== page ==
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Windmills, giants and the zombie apocalypse

On September 23, Concordia hosts a public symposium on how Don Quixote explains modern life
September 14, 2015
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By Christian Durand

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What can a book written over 400 years ago tell us about a world tuned into twerking, Twitter and Trump? Turns out, quite a lot.

Miguel de Cervantes’s magnum opus, Don Quixote, is often cited as the first modern European novel. His tale of knight errantry in a world that was losing its traditional anchors has inspired a wide array of books, operas, plays and movies since it was first published in 1605.

17th-century novelist, poet and playwright Cervantes is widely considered one of Western literature’s most influential voices.

On September 23, Concordia will host a public symposium on Cervantes and the public humanities in the 21st century. Spearheaded by Bradley Nelson, a professor in the Department of Classics, Modern Languages and Linguistics, the conference will bring together some of the most influential Cervantes scholars and cultural historians in North America to discuss the impact of Don Quixote in academia and broader society.

How exactly is Don Quixote relevant to us today? We spoke with one of the symposium’s guest speakers, David Castillo from the University at Buffalo, whose scholarly work draws critical analogies between postmodern horror genres such as zombie films and psychological thrillers and the early-modern European fascination with (un)natural curiosities and monsters.  

What makes Don Quixote still relevant?

David Castillo
: The textual layering of the book allows for different world views that confront each other and result in multiple perspectives — something that was virtually unknown in Western literature before Cervantes.

In Don Quixote things are never one-dimensional. At first he is laughed at for thinking windmills are giants. As the novel continues, the reader’s perspective changes, as our own expectations, along with widely shared values and beliefs, are exposed as equally fanciful, if not outright ridiculous.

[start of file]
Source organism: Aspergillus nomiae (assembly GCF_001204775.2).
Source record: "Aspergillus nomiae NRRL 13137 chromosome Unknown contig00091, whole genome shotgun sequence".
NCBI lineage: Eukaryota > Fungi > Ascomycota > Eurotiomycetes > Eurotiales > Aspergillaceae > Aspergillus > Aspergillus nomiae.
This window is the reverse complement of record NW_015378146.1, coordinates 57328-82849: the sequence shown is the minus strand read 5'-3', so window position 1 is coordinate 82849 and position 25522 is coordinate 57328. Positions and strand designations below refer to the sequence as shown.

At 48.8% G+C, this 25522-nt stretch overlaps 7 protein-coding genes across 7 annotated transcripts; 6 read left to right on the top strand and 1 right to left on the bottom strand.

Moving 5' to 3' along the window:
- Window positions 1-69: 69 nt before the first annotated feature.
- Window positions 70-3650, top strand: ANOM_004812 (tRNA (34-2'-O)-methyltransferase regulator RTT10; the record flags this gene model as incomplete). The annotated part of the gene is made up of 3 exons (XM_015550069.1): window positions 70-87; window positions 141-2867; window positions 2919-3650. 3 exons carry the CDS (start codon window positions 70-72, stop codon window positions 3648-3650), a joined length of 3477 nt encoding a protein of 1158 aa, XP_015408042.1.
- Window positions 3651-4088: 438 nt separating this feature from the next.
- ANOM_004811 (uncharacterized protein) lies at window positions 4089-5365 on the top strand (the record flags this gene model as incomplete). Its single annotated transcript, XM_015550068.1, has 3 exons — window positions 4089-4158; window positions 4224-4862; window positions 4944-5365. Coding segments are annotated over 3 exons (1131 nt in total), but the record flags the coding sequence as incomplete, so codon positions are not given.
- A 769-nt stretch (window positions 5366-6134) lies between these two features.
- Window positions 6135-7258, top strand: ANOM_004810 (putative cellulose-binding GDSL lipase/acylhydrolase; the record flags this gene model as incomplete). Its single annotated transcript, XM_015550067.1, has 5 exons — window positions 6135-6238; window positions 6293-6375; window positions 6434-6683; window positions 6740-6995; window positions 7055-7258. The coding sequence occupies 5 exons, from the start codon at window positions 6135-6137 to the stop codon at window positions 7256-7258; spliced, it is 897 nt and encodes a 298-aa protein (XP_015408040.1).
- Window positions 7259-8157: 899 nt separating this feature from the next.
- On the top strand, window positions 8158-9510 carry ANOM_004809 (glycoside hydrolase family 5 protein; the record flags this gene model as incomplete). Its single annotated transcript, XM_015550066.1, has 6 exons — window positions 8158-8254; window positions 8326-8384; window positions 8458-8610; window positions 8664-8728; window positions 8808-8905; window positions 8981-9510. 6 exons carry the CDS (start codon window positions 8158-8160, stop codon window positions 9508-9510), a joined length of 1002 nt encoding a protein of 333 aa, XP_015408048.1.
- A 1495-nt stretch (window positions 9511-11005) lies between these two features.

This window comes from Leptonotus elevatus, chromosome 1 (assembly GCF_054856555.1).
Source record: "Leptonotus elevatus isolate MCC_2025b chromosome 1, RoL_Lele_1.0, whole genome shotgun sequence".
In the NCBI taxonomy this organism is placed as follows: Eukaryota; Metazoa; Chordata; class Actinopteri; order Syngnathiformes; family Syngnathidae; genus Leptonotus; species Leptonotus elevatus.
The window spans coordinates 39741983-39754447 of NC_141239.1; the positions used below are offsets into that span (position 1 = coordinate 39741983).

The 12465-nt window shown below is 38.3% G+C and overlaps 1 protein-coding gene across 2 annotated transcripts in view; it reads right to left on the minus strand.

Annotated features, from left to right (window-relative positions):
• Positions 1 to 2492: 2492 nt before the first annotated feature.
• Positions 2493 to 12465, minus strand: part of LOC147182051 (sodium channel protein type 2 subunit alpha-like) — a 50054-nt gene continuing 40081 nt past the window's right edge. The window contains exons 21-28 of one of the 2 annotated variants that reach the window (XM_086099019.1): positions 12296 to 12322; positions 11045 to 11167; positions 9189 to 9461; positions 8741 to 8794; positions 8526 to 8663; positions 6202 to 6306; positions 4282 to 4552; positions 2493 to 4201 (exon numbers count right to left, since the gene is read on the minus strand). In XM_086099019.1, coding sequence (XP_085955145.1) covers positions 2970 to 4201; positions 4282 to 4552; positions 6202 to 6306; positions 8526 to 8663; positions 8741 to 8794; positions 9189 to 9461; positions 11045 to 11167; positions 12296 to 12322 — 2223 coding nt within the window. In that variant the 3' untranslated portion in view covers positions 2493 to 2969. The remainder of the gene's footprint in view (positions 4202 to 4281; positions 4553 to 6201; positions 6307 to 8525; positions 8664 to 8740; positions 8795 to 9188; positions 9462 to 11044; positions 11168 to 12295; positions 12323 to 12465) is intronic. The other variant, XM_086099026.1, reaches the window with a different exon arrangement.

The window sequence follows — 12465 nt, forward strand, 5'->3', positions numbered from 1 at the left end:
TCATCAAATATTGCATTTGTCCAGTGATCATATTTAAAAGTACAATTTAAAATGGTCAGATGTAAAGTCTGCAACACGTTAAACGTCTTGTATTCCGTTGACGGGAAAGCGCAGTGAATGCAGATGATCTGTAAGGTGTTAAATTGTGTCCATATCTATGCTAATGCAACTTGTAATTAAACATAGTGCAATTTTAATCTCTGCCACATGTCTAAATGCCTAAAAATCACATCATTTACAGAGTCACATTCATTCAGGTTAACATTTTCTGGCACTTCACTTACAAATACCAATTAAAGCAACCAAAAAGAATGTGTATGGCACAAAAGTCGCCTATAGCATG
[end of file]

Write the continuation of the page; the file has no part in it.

It is about testing assumptions we have of the world until we realize that our expectations literally colour our personal and communal reality. In a postmodern society such as ours, this makes a lot of sense, although it is also true that at a certain level we miss the “hard certainties” of the past as part of our craving for “authenticity.” This may be why we are currently witnessing a revival of fundamentalist attitudes in some religious and political circles.

What is the importance of this type of perspective?

DC: Much of Cervantes comes out of experimental engagement with the media of his time. Don Quixote is a parody of chivalry novels, but is also in constant dialogue with other types of literature of his era. Cervantes was concerned about mass culture and advocated for a critically responsive reader who would be resistant to media manipulation.

More than ever we are in need of this type of media literacy. It is hard to imagine how we can maintain democracy, even our humanity, without the ability to understand how media frames our reality, as iPhones, iPads, and computer screens become our virtual windows onto the world. 

What about Cervantes in your own work?

DC: What I’m most interested in is precisely this issue of media framing in connection with not only Cervantes’s world but ours as well. Cervantes was deeply concerned about the effects of mass culture in general, especially visual culture — what we would refer to today as the culture of the spectacle, or simply pop culture. 

In a way, I guess I am trying to follow this Cervantine lead in my own work as I look at our own popular culture in my research and teaching. Much of what I’ve been working on and writing about lately is about the framing power of mass-media and the popularity of pop culture icons like vampires and zombies, even if this may seem strange for a specialist of Golden Age Spanish literature. In this sense, I see my work as a cultural archeology of sorts.

For example, I have traced the roots of modern fantasy and horror literature to the culture of curiosities of the 16th and 17th centuries and to experimental literature by Cervantes, María de Zayas, and lesser-known writers of the 1500s and 1600s.

Zombies interest me because they have become an obsession of ours. Over the last few years, these films and fictions are everywhere. With respect to the figure of the zombie, my working theory is that we see in zombies what we fear we are becoming — mindless consumers driven by a hunger that we can’t understand. We know that our lifestyle is not sustainable, but we are seemingly unable to change course. 
 

From My Cold Dead Hand: Cervantes and the Public Humanities in the Twenty-first Century will take place on September 23 in H – 767 (1455 de Maisonneuve). It is open to the public. 

 



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